Similarly, should Wayne Rooney make his widely expected departure from Old Trafford this summer, David Moyes will have to return to the drawing board. Like-for-like replacements for the England international are few and far between, and even if the former Toffees boss passes the mantle onto Shinji Kagawa at the tip of midfield to avoid taking too big a gamble in the transfer market, the Red Devils will have to modify the way they play, as the dual role Rooney undertakes in screening for Michael Carrick whilst also supporting Robin Van Persie, is very much the heartbeat of the first team.
There are also questions over the longevity of all of Man United’s current berth of widemen, who have been lukewarm at best this season, whilst at some point Moyes will have to decide whether Phil Jones, Chris Smalling or Johnny Evans are the future of the club at the heart of defence. These are all issues the United boss must address amid his first season, and it will be a difficult task making the right call in all departments.
Furthermore, what is often forgotten amid the ‘hire and fire’ culture of Premier League management now days, is that like players, coaches must undergo a path of individual development. Brendan Rodgers has grown immensely in stature at Liverpool in comparison to a year ago, and although he’s clearly made mistakes in the media and tactical faux pas, the Northern Irishman is all the better for it, pushing the Reds slowly and surely in the right direction.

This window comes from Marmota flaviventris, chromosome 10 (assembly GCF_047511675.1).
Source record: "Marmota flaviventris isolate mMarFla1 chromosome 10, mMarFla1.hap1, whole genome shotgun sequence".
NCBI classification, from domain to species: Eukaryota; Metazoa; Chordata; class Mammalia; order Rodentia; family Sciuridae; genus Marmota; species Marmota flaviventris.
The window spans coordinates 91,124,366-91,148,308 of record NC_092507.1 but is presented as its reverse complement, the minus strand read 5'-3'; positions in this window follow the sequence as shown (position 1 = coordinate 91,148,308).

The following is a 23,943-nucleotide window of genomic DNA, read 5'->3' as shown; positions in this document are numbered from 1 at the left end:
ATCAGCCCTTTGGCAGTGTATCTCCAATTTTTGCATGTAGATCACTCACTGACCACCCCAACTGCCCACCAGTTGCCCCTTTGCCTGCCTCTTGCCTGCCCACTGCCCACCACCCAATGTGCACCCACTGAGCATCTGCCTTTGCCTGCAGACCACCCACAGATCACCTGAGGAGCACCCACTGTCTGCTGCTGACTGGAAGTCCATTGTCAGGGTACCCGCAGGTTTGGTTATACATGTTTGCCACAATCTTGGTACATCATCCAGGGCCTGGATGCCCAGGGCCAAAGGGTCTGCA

There will be similarities with Moyes’ tenure. The Premier League’s schedulers have dealt the Scot an unfortunate hand with his opening set of fixtures, and overall, you would not expect the United boss to come through the first five weeks of the season smelling of roses – mistakes, due to inexperience at the highest level, will undoubtedly be made.
But mistakes either make the man or break the man, depending on how you learn from them, and so far in the Red Devils gaffer’s career, he’s yet to show any sign that he’s moving backwards or stagnated. It bodes well for Moyes’ potential to grow, now that the constraints of finance and limited player quality have been removed, but his first campaign will contain it’s fair share of errors.
Yet, it is worth reminding that it took Sir Alex Ferguson three years to win his first trophy at Old Trafford, and six years to win his first league title. His successor undoubtedly deserves the same treatment, after earning his stripes at a club which would equate to a managerial boot-camp, showing clear potential throughout, whilst also maintaining a delicate balancing act between limited finance and resources, the need to bring in young talent and steady progress.
Moyes will excel at Old Trafford, but it may take some time for the Scot to find his feet. My only fear is that the United faithful have become fat on glory, and they will not grant their new manager with the patience and respect he fully deserves.
Will Manchester United fans judge David Moyes too soon?